First Person: Strength in Neighbors: Community Empowerment, Not Mere Citizen Participation, Is the Key to Great Cities

Article excerpt

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Cities work most effectively, one might argue, when citizens and municipal government work in collaboration toward a common goal. This was the very catalyst that drove the formation of Seattle's Department of Neighborhoods, created 20 years ago with the intention of bringing government closer to city residents.

For department Director Stella Chao, who took over the office in 2007, this energy has been sustained by engaging residents in civic participation and empowering them to make positive contributions to their communities.

The results have been astounding.

From matching funds for neighborhood-improvement projects to historical preservation to community gardening, the department has succeeded in growing Seattle residents' involvement in civic discourse, opportunities for positively impacting their quality of life, and prospects for strengthening their neighborhoods.

Parks & Recreation magazine caught up with Chao and asked her about the importance of an engaged citizenry--and what other cities might learn from Seattle's success.

Parks & Recreation: Individual neighborhoods can get lost in the context of a large urban area such as Seattle. Talk a little bit about the importance of the neighborhood as a daily microcosm.

Stella Chao: One of the beauties of Seattle is that neighborhoods define our city as opposed to getting lost in the urban context. Seattle is often referred to as a "city of neighborhoods" and, in general, people identify strongly with their neighborhoods.

In fact, when our new superintendent of parks and recreation first moved here from out of state, he told me that while hiking the Pacific Crest Trail he would meet people who lived in Washington and [he would ask] where they lived. At first, he thought there were many towns in Washington he was unfamiliar with, until he got here and realized that instead of saying they lived in Seattle, they had identified their neighborhood.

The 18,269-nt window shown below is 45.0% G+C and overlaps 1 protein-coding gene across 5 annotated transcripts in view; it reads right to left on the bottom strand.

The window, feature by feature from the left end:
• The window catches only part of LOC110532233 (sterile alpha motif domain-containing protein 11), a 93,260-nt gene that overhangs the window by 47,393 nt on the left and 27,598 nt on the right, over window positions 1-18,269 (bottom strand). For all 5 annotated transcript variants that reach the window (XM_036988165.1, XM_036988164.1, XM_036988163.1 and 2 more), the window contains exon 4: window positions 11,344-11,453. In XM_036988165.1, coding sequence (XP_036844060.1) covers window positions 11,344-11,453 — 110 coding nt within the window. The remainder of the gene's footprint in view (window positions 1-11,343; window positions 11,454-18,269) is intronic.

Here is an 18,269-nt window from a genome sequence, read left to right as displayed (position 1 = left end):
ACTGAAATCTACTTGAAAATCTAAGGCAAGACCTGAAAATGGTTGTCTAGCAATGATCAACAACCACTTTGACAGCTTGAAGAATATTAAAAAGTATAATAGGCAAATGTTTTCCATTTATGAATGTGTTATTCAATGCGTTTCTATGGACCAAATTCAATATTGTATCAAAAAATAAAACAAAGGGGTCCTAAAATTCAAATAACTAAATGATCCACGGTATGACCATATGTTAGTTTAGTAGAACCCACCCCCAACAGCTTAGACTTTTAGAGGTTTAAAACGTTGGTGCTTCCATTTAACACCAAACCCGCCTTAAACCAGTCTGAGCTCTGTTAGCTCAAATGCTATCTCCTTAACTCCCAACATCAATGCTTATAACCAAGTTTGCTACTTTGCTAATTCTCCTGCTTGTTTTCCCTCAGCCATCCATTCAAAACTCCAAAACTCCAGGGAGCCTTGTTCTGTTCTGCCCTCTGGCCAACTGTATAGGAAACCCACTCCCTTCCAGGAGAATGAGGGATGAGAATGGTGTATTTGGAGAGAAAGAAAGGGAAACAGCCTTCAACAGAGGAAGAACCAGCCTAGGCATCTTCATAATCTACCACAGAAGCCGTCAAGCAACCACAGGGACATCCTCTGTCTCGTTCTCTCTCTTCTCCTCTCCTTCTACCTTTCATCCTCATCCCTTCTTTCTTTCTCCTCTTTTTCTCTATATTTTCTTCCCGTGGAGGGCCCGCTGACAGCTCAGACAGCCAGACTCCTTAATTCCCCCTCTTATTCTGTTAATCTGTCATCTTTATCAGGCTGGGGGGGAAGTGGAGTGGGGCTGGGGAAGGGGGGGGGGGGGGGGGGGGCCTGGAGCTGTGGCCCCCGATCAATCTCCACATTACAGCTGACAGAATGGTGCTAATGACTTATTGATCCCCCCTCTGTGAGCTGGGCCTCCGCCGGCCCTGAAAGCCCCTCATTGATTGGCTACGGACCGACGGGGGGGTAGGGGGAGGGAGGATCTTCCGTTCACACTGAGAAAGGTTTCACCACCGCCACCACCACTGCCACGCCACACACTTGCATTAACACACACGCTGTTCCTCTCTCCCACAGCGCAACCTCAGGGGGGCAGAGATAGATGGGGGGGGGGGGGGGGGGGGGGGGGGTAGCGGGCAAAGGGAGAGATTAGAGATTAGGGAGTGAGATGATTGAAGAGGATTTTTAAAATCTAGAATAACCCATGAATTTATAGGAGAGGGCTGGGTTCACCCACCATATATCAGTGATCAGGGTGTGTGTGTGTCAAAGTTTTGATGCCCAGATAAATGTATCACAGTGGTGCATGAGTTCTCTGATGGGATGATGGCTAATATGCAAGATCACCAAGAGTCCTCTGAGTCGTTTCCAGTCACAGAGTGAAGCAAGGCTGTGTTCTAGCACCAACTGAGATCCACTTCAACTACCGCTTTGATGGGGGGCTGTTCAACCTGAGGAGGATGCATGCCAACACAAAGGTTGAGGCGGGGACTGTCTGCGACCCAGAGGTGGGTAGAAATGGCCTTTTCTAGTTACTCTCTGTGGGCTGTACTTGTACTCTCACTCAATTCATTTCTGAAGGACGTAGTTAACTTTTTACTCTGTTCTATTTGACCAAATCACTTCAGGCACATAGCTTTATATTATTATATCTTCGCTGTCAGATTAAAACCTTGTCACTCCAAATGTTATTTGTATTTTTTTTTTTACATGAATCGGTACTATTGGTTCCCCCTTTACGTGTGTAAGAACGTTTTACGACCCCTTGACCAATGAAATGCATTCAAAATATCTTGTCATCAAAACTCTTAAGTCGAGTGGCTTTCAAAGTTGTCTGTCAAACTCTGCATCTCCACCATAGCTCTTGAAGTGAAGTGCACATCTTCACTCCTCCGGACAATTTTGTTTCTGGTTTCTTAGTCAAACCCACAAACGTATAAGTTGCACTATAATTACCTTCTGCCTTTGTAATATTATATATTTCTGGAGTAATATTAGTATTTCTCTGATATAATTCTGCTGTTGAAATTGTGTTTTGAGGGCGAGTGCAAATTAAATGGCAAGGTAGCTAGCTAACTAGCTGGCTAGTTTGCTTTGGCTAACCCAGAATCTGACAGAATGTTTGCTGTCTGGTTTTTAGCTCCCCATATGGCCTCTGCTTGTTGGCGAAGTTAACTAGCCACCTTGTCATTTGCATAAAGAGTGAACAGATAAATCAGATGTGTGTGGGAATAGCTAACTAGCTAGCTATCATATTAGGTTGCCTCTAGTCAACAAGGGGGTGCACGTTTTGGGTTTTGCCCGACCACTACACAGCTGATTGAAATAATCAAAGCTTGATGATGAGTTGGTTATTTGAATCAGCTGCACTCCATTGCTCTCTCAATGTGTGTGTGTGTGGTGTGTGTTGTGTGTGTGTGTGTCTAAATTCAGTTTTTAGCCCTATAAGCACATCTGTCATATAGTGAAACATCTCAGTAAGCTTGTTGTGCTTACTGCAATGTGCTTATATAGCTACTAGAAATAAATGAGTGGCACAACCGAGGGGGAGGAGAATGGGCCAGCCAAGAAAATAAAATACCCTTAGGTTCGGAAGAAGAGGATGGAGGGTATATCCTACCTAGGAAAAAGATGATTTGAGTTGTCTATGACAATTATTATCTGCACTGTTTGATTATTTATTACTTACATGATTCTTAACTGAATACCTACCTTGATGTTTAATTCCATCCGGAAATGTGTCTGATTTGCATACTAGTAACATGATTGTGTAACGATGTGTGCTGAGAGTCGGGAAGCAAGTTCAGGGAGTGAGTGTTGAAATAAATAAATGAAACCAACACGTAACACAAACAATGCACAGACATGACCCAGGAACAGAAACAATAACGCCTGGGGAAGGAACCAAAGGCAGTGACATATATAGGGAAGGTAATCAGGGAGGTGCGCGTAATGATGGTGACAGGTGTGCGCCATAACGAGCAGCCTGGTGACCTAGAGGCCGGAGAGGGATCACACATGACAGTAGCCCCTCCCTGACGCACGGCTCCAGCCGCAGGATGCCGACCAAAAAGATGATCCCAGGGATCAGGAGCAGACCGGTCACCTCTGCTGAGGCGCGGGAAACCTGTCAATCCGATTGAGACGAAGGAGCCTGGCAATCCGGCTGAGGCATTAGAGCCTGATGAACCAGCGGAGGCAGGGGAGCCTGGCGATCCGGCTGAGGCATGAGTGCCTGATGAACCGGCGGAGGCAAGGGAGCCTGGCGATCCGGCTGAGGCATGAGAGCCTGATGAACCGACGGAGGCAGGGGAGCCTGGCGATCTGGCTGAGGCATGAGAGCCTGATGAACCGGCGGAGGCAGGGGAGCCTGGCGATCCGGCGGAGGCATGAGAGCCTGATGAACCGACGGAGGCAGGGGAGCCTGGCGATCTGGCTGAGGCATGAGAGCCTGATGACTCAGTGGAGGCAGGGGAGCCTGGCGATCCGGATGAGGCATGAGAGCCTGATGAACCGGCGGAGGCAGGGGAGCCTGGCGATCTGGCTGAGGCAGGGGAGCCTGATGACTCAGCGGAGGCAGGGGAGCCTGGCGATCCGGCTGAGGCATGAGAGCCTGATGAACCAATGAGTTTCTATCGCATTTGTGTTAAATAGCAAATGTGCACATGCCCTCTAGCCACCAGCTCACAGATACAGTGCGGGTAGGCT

Seattleites expect a lot out of their neighborhoods in meeting their daily needs. They highly value their neighborhood businesses and feel strong ownership of their neighborhood parks. Our Neighborhood Service Centers are localized "little city halls" where people can access information about city programs and pay their utility bills, license [fees], and traffic tickets without having to go downtown. Peoples' experiences, and therefore passions, focus on the local environment. This importance in our daily lives is what has spurred Seattle's leadership in high levels of civic engagement.

P&R: Can you share some specific examples of projects or events that have created a genuine sense of community in Seattle's neighborhoods?

Chao: Neighborhood planning in Seattle has been studied, written about, and followed closely by community members and academics in urban planning. It is an example of urban planning done by neighborhood members themselves, providing the city with a guide for the way people see their neighborhoods' growth and development over the decades.

Neighborhood planning has been a complicated and often difficult process and, people being people, involves many disagreements and controversy. In the end, we have urban plans that are "stewarded" by community members as the city grows. Some outcomes of that planning process have been the formation of new community groups, exciting revitalization of some neighborhoods, and people coming together for a common agenda and learning from each other.

After neighborhood plans were adopted by the city council, community members used the Neighborhood Matching Fund to implement several amenities that were identified in the plans.

Seattle's Neighborhood Matching Fund is a great program that supports community members in improving their neighborhoods. Through this program we create partnerships between community members and city government that have significant impacts. …